Analyzing the genomic context of LncRNAs can help predict their functional role. According to the relationship between LncRNAs and their associated protein-coding genes, LncRNAs detected by Arraystar Array are characterized as antisense, bidirectional, intronic, sense overlapping and intergenic LncRNAs. Based on these specialized classifications, we can perform LncRNA subgroup analyses which will help identify the putative functional relationship between LncRNAs and their associated protein-coding genes.
I. Intergenic LncRNAs
Intergenic LncRNAs are long non-coding RNAs which locate between annotated protein-coding genes and are at least 1 kb away from the nearest protein-coding genes. They are named according to their 3-protein-coding genes nearby. Gene expression patterns have implicated these LincRNAs in diverse biological processes, including cell-cycle regulation, immune surveillance and embryonic stem cell pluripotency. LincRNAs collaborate with chromatin modifying protein (PRC2, CoREST and SCMX) to regulate gene expression at specific loci. 
II. Bidirectional LncRNAs
A Bidirectional LncRNA is oriented head to head with a protein-coding gene within 1kb. A Bidirectional LncRNA transcript exhibits a similar expression pattern to its protein-coding counterpart which suggests that they may be subject to share regulatory pressures. However, the discordant expression relationships between bidirectional LncRNAs and protein coding gene pairs have also been found, challenging the assertion that LncRNA transcription occurs solely to "open" chromatin to promote the expression of neighboring coding genes. [2-4]
III. Intronic LncRNAs
Intronic LncRNAs are RNA molecules that overlap with the intron of annotated coding genes in either sense or antisense orientation. Most of the Intronic LncRNAs have the same tissue expression patterns as the corresponding coding genes, and may stabilize protein-coding transcripts or regulate their alternative splicing. 
IV. Antisense LncRNAs
Antisense LncRNAs are RNA molecules that are transcribed from the antisense strand and overlap in part with well-defined spliced sense or intronless sense RNAs. Antisense-overlapping LncRNAs have a tendency to undergo fewer splicing events and typically show lower abundance than sense transcripts. The basal expression levels of antisense-overlapping LncRNAs and sense mRNAs in different tissues and cell lines can be either positively or negatively regulated [7, 8]. Antisense-overlapping LncRNAs are frequently functional and use diverse transcriptional and post-transcriptional gene regulatory mechanisms to carry out a wide variety of biological roles.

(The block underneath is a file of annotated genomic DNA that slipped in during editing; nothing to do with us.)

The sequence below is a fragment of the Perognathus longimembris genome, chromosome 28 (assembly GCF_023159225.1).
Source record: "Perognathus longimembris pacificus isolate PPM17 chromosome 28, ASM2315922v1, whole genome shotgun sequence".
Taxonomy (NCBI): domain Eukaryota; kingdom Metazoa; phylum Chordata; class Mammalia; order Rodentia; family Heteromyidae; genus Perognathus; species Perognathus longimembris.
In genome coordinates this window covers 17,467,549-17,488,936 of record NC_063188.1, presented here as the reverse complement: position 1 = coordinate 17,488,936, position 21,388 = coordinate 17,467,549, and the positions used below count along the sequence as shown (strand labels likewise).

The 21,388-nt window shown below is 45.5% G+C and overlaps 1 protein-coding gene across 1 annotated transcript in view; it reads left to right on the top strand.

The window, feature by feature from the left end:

V. Sense-overlapping LncRNAs
These LncRNAs can be considered transcript variants of protein-coding mRNAs, as they overlap with a known annotated gene on the same genomic strand. The majority of these LncRNAs lack substantial open reading frames (ORFs) for protein translation, while others contain an open reading frame that shares the same start codon as a protein-coding transcript for that gene, but unlikely encode a protein for several reasons, including non-sense mediated decay (NMD) issues that limits the translation of mRNAs with premature termination stop codons and trigger NMD-mediated destruction of the mRNA, or an upstream alternative open reading frame which inhibits the translation of the predicted ORF.
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Reference:1. Khalil, A.M., et al., Many human large intergenic noncoding RNAs associate with chromatin-modifying complexes and affect gene expression. Proc Natl Acad Sci U S A, 2009. 106(28): p. 11667-72.
2. Chakalova, L., et al., Replication and transcription: shaping the landscape of the genome. Nat Rev Genet, 2005. 6(9): p. 669-77.
3. Struhl, K., Transcriptional noise and the fidelity of initiation by RNA polymerase II. Nat Struct Mol Biol, 2007. 14(2): p. 103-5.
4. Mercer, T.R., et al., Specific expression of long noncoding RNAs in the mouse brain. Proc Natl Acad Sci U S A, 2008. 105(2): p. 716-21.
5. Nakaya, H.I., et al., Genome mapping and expression analyses of human intronic noncoding RNAs reveal tissue-specific patterns and enrichment in genes related to regulation of transcription. Genome Biol, 2007. 8(3): p. R43.
6. He, Y., et al., The antisense transcriptomes of human cells. Science, 2008. 322(5909): p. 1855-7.
7. Katayama, S., et al., Antisense transcription in the mammalian transcriptome. Science, 2005. 309(5740): p. 1564-6.
8. Okada, Y., et al., Comparative expression analysis uncovers novel features of endogenous antisense transcription. Hum Mol Genet, 2008. 17(11): p. 1631-40.